Dan Conradt: Sometimes, a rainy day turns out perfect
It looked like a rummage sale at the Beach Boys’ house: a red Frisbee, two pairs of flippers, a face mask and snorkel, three fishing poles, a tackle box, four brightly colored beach towels, a long-handled fish net for landing the big one, two inner tubes that still smelled like rubber, three beach balls, a collection of plastic pails and shovels for building sand castles, four life vests, a nose plug, a minnow bucket without minnows, a bottle of coconut-scented suntan lotion, three pairs of sunglasses.
It was all piled in the middle of the living room floor, waiting.
If it hadn’t been for the rain, it would have been the perfect day.
The weather had been ideal for mid-September, which doesn’t count for much when it’s happening on the other side of a school room window. There weren’t many cabin weekends left, and we’d started looking forward to this one on Tuesday morning.
The ideal weather ended on Saturday afternoon, shortly after Mom and Dad finished packing the car for a weekend at the lake. Two miles out of town fat raindrops started splatting on the windshield, and Dad turned the windshield wipers on “intermittent.” At 24 miles he turned the wipers on “low.” Thirty-nine miles from home they got bumped up to “high.”
By the time we got to the cabin, Dad was talking about turning around and going home.
“I think it’s letting up!” Mom said, more optimistically than realistically. “Everyone grab something out of the trunk and we’ll run for it!”
The ground squished underfoot, and on the way to the cabin I stepped in a puddle deep enough to soak my Keds up to the ankle. I was tempted to say one of the words I heard Dad say once during a Vikings game, but I didn’t know what it meant. When Dad said it, Mom said “tsk-tsk.” I figured that if a grown man got tsk-tsk’d, using the same word probably wouldn’t end well for an 8-year-old.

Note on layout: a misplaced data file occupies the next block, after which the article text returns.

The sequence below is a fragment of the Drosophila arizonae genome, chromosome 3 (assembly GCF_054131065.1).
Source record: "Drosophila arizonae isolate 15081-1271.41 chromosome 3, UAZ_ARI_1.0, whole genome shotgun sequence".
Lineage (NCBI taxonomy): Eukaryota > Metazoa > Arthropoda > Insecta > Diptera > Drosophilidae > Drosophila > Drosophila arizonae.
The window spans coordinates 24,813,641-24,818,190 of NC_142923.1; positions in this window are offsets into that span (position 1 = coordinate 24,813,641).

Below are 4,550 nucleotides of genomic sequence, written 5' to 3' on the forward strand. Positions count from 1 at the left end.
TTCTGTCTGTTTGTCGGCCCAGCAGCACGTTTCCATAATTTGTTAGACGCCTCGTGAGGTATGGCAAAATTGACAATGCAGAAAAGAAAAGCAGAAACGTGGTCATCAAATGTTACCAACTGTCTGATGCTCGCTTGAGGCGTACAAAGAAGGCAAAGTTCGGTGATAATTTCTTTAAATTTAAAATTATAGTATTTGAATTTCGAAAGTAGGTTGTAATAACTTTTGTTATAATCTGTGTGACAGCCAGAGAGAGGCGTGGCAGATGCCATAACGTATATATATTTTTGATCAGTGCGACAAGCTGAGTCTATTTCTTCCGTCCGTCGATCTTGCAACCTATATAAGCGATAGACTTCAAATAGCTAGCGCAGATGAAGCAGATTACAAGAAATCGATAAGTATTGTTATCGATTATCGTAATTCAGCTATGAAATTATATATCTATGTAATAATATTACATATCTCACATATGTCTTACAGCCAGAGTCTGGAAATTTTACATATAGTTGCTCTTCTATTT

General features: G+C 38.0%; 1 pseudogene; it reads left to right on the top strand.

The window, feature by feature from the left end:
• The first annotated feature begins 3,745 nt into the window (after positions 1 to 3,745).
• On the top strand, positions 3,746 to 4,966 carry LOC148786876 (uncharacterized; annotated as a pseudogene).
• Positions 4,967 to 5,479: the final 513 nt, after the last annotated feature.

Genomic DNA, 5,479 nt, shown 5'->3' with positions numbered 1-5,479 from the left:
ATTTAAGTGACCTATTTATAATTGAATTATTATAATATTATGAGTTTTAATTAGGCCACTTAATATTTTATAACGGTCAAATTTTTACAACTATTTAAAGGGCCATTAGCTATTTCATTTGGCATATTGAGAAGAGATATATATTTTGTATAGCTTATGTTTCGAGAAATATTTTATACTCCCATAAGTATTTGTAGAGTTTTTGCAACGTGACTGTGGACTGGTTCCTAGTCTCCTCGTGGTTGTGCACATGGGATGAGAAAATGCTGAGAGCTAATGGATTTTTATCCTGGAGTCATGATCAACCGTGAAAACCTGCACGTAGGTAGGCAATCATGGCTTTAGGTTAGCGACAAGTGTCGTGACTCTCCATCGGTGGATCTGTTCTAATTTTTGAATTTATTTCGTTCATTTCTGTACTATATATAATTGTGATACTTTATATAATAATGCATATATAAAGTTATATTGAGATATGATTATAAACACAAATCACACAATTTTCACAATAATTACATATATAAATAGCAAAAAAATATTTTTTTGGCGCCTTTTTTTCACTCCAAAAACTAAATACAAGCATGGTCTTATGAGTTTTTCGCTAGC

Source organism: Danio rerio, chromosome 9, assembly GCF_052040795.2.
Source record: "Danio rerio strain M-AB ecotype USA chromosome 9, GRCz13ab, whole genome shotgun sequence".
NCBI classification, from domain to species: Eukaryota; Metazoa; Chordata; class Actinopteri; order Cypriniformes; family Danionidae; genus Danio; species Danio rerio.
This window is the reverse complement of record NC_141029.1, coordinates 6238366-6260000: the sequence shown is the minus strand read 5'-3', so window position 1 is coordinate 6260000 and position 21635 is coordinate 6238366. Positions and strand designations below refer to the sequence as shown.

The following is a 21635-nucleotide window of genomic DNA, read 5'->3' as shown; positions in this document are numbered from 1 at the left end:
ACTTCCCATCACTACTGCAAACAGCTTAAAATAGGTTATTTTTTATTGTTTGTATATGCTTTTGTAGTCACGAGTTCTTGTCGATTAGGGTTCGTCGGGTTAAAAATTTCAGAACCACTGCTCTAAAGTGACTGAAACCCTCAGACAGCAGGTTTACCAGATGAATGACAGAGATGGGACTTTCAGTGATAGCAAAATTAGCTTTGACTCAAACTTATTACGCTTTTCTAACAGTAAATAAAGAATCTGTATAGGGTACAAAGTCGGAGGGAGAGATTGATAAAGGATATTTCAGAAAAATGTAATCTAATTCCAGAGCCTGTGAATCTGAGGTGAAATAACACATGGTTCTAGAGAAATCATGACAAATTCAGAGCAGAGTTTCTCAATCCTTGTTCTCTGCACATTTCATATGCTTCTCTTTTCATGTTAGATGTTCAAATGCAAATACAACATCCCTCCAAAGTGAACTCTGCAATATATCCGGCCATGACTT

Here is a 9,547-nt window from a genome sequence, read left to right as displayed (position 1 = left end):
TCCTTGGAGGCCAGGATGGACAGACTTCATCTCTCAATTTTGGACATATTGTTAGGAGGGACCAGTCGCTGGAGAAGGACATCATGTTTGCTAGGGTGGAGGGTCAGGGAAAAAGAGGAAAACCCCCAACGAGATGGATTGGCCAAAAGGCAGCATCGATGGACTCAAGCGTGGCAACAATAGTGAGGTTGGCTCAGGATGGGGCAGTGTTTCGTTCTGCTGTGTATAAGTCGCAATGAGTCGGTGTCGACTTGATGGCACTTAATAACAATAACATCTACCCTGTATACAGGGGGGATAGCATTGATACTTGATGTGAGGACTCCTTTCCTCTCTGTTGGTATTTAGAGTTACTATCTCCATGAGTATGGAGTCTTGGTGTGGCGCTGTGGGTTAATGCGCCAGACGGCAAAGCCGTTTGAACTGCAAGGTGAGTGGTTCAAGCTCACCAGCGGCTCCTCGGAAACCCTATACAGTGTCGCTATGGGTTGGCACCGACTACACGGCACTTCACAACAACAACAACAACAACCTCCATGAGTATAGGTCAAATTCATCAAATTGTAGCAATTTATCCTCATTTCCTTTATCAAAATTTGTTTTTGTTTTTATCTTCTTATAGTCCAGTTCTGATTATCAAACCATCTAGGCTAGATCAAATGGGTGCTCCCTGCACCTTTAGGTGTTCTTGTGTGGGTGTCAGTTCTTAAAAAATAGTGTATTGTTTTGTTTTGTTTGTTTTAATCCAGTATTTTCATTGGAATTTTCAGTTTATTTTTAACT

So we sat on the couch, made puddles on the floor and watched the rain create an impressionist painting on the windows.
“Why don’t you boys find something to do?” Mom asked after either 20 minutes or three hours.
“There’s nothing to do!” we all said together.
I was so bored I was starting to wish that I’d brought my homework.
“I know!” Mom said. “Let’s play cards!”
Three deep sighs.
“Here!” she said, pulling a deck of cards out of the “rainy day box” we kept under the bunk bed; not every day at the beach is a day at the beach. “Old Maid! Everyone sit down at the kitchen table. You too, Dad!”
The fourth sigh was bigger than the first three, but Dad’s mood improved when he won the first game.
When he won the second game he was thinking of turning pro.
Rain drummed on the roof and cascaded down the windows. The room had absorbed the gray monotone of the clouds, and Dad turned on the floor lamp in the corner. A soft orange light cut through the gray, and made the room feel cozy and safe.
Like a warm, dry place in the midst of a storm
“Let’s have something to eat!” Mom suggested after the fourth game. “Anyone want popcorn?”
Popcorn? We haven’t even had supper yet!
Mom put a pan of Jiffy Pop on the stove, and my brothers and I gathered around and watched in fascination as the aluminum dome expanded until it nearly burst. A bag of microwave popcorn hasn’t yet been invented that can match the thrill of Jiffy Pop’s foil dome. Mom cut the dome open and tendrils of steam climbed out of the pan, filling the room with a warm popcorn smell that masked the mustiness of the closed cabin. She put the pan on a pot holder in the middle of the kitchen table.
“Anyone want root beer?”
For a moment no one spoke, and the only sounds were ice cubes cracking in glasses of root beer, five people munching popcorn, playing cards being shuffled and rain on the roof.
I tried not to, but I smiled when my brother pulled the Old Maid out of my fan of cards.
By bedtime we’d finished three pans of Jiffy Pop, six cans of Hires and three cans of Squirt and played nine games of Old Maid.
Thanks to the rain, it had been the perfect day.
I kind of hope it rains again tomorrow.